Evidence not included in Hutton's report11 August
"As probably the most senior intelligence community official working on WMD, I was so concerned about the manner in which intelligence assessments were being presented in the dossier that I was moved to write ... recording and explaining my reservations.
"The existing wording is not wrong but has lots of spin on it." - Martin Howard, chief of Defence Intelligence, on what a senior official had written.
The inquiry heard of Tony Blairís request to bring back David Kelly from a training day before a trip to Iraq for a second interview. Geoff Hoon overruled Sir Kevin Tebbit and ordered Dr Kelly should appear in public before the Commonsí foreign affairs committee because a private hearing would be "presentationally difficult". Sir Kevin had said there should be "some regard for the man himself" (Dr Kelly). "He is not on trial."
John Scarlett, the chairman of the Joint Intelligence Committee, said Dr Kelly should face a "security-style interview", evidence which went against claims that normal MoD disciplinary procedures were followed.
Memo from Sir David Omand, Cabinet Office intelligence and security co-ordinator ... "recorded the Prime Ministerís view that before we decided on the next steps that should be taken, it would be sensible to go into a bit more detail into the difference between what Dr Kelly had said and what Andrew Gilligan had claimed."
An e-mail of 5 September, 2002 showed Alastair Campbell ordered a "substantial rewrite" of the WMD dossier after a meeting with Mr Blair.
Jonathan Powell, Mr Blairís chief of staff, later wrote of the dossier: "The document does nothing to demonstrate a threat, let alone an imminent threat, from Saddam."
Tom Kelly, one of the Prime Ministerís spokesmen, wrote in an e-mail: "This is now a game of chicken with the Beeb - the only way they will shift is if they see the screw tightening."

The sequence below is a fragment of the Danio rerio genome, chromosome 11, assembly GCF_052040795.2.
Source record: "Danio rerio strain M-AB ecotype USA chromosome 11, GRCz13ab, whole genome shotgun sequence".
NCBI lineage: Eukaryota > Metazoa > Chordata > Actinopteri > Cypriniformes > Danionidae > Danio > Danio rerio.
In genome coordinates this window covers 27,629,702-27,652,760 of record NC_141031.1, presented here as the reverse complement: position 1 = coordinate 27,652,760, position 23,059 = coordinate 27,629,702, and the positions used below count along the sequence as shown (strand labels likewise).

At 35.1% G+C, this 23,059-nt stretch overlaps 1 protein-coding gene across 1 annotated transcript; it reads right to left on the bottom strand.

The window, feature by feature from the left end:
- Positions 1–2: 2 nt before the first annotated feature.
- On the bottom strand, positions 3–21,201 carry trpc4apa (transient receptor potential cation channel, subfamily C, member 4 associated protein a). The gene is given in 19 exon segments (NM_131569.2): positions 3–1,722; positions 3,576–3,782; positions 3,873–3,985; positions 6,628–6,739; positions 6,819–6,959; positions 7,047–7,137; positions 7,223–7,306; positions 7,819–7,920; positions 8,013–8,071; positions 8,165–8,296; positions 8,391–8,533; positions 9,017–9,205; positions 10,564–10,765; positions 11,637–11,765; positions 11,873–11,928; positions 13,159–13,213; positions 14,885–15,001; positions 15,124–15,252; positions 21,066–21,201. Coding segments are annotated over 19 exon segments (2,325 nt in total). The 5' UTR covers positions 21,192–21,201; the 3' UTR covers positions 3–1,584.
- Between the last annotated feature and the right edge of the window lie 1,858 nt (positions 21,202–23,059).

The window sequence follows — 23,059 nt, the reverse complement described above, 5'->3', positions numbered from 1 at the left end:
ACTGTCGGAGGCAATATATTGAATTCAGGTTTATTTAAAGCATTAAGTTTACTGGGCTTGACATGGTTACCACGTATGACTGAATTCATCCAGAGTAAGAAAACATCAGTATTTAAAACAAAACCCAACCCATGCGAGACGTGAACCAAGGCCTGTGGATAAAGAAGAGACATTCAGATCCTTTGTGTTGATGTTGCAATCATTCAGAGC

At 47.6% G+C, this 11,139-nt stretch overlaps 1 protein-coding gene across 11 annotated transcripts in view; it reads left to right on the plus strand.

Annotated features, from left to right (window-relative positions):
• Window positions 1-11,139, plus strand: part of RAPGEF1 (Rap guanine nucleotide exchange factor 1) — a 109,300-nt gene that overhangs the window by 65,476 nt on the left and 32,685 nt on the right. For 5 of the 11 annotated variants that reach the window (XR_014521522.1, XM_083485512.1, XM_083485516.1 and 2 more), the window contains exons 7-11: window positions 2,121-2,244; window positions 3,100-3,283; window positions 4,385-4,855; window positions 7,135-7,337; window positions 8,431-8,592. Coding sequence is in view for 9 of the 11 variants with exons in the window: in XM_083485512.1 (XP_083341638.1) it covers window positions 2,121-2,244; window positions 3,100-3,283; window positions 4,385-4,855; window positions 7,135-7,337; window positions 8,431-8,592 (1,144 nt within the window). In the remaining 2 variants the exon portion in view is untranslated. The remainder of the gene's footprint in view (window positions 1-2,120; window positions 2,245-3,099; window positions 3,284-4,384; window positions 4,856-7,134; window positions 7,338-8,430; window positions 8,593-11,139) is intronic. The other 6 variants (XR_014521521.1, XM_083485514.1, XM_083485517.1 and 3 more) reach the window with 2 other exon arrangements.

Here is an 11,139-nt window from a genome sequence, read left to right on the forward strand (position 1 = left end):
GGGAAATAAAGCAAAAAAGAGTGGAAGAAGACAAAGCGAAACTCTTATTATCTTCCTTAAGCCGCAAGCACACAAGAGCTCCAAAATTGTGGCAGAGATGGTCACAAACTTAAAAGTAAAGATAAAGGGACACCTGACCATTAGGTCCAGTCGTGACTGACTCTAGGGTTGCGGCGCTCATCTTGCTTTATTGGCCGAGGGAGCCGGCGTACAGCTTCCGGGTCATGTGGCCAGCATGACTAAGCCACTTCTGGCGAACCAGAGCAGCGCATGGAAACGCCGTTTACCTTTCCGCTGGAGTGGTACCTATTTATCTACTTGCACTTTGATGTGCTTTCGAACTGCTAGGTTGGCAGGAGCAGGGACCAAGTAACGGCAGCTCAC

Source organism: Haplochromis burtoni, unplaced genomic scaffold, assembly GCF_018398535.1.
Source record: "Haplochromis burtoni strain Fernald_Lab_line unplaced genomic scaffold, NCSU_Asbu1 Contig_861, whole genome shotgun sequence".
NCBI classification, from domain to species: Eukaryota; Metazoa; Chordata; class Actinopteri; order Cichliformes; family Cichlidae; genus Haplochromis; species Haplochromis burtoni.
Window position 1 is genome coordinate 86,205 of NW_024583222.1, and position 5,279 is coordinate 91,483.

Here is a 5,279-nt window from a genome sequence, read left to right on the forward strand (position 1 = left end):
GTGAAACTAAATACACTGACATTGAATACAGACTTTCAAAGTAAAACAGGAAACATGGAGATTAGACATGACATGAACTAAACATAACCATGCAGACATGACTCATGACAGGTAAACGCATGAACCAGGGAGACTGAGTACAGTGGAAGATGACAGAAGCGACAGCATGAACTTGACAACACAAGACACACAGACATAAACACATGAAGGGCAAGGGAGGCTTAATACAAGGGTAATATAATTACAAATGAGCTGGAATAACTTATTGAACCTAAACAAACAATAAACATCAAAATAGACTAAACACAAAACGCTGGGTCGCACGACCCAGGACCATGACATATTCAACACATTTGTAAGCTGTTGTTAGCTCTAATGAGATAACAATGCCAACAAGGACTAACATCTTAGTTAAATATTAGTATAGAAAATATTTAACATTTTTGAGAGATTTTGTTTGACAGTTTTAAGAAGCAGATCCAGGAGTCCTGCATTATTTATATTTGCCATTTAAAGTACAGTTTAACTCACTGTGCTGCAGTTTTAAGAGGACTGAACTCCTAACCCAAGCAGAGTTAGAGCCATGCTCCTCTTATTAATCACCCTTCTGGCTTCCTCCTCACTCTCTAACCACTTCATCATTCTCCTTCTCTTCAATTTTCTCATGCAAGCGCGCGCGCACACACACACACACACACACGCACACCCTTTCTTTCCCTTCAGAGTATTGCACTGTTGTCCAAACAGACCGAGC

In a memo to Alastair Campbell, John Scarlett said that changes had been made to the text (of the dossier) "as you proposed": "We have strengthened the language on current concerns and plans, including the executive summary."
An e-mail from Philip Basset, one of Mr Campbellís advisers: "Very long way to go, I think. Think weíre in a lot of trouble with this (the dossier) as it stands now."
Alastair Campbell floated the idea to Geoff Hoon, the Defence Secretary, that Dr Kellyís name be leaked to a friendly newspaper - he was later persuaded this was not a good idea.
Sir Kevin Tebbit said: "I was told the Prime Minister was following this very closely indeed ... the intelligence was that he wanted something done about the individual (Dr Kelly) coming forward."
An e-mail showed Downing Street made a desperate final plea for stronger evidence for the dossier: "No 10 wants the document to be as strong as possible within the boundaries of the available intelligence. this is therefore a last (!) call for any items of intelligence that the agencies think can and should be used."
Geoff Hoon, having heard an official had admitted talking to the BBC, said: "It did appear that this perhaps was an opportunity to demonstrate that unauthorised contacts with journalists would be looked at seriously."
Janice Kelly, Dr Kellyís widow, said the Ministry of Defence told her husband he would not be named and he felt betrayed when he was.
Dr Brian Jones, head of the Defence Intelligence Staff analysing WMD, said the "shutters came down" before the reservations about the dossier in the intelligence community - especially the 45-minute claim - had been discussed. "Our reservations about the dossier were not reflected in the final version."
Dr Jones also said a chemical weapons expert said there was a "tendency to over-egg certain assessments".
Geoff Hoonís special adviser, Richard Taylor, said Mr Hoon was present at a meeting to discuss a "naming strategy" for Dr Kelly. Mr Hoon had not mentioned this in his evidence